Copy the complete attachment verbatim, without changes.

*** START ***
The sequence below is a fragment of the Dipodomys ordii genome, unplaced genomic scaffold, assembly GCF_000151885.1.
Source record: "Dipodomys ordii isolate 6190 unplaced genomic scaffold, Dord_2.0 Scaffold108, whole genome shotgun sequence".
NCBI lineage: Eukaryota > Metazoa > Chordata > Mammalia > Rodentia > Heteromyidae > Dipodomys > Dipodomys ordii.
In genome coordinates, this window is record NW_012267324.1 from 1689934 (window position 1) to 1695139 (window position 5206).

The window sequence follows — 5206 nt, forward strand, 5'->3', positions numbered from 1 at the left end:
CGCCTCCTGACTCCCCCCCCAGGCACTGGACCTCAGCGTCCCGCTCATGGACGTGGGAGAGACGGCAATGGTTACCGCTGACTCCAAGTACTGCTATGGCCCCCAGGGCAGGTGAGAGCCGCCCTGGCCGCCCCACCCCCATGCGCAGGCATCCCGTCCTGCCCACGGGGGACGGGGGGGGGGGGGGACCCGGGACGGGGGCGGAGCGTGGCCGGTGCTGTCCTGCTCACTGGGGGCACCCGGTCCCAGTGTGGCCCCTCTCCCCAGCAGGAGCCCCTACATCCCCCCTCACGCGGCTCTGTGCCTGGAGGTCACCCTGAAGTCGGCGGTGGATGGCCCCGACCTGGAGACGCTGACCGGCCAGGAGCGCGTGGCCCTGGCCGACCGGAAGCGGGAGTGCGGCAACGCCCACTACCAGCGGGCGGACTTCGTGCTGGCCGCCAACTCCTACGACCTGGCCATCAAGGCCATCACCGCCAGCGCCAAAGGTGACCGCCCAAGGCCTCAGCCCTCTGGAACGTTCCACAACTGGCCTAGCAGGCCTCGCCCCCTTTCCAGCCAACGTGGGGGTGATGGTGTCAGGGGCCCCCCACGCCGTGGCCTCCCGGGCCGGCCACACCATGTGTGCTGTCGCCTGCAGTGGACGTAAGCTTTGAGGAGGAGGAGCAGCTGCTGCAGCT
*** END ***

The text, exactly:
The sequence below is a fragment of the Dipodomys ordii genome, unplaced genomic scaffold, assembly GCF_000151885.1.
Source record: "Dipodomys ordii isolate 6190 unplaced genomic scaffold, Dord_2.0 Scaffold108, whole genome shotgun sequence".
NCBI lineage: Eukaryota > Metazoa > Chordata > Mammalia > Rodentia > Heteromyidae > Dipodomys > Dipodomys ordii.
In genome coordinates, this window is record NW_012267324.1 from 1689934 (window position 1) to 1695139 (window position 5206).

The window sequence follows — 5206 nt, forward strand, 5'->3', positions numbered from 1 at the left end:
CGCCTCCTGACTCCCCCCCCAGGCACTGGACCTCAGCGTCCCGCTCATGGACGTGGGAGAGACGGCAATGGTTACCGCTGACTCCAAGTACTGCTATGGCCCCCAGGGCAGGTGAGAGCCGCCCTGGCCGCCCCACCCCCATGCGCAGGCATCCCGTCCTGCCCACGGGGGACGGGGGGGGGGGGGGACCCGGGACGGGGGCGGAGCGTGGCCGGTGCTGTCCTGCTCACTGGGGGCACCCGGTCCCAGTGTGGCCCCTCTCCCCAGCAGGAGCCCCTACATCCCCCCTCACGCGGCTCTGTGCCTGGAGGTCACCCTGAAGTCGGCGGTGGATGGCCCCGACCTGGAGACGCTGACCGGCCAGGAGCGCGTGGCCCTGGCCGACCGGAAGCGGGAGTGCGGCAACGCCCACTACCAGCGGGCGGACTTCGTGCTGGCCGCCAACTCCTACGACCTGGCCATCAAGGCCATCACCGCCAGCGCCAAAGGTGACCGCCCAAGGCCTCAGCCCTCTGGAACGTTCCACAACTGGCCTAGCAGGCCTCGCCCCCTTTCCAGCCAACGTGGGGGTGATGGTGTCAGGGGCCCCCCACGCCGTGGCCTCCCGGGCCGGCCACACCATGTGTGCTGTCGCCTGCAGTGGACGTAAGCTTTGAGGAGGAGGAGCAGCTGCTGCAGCT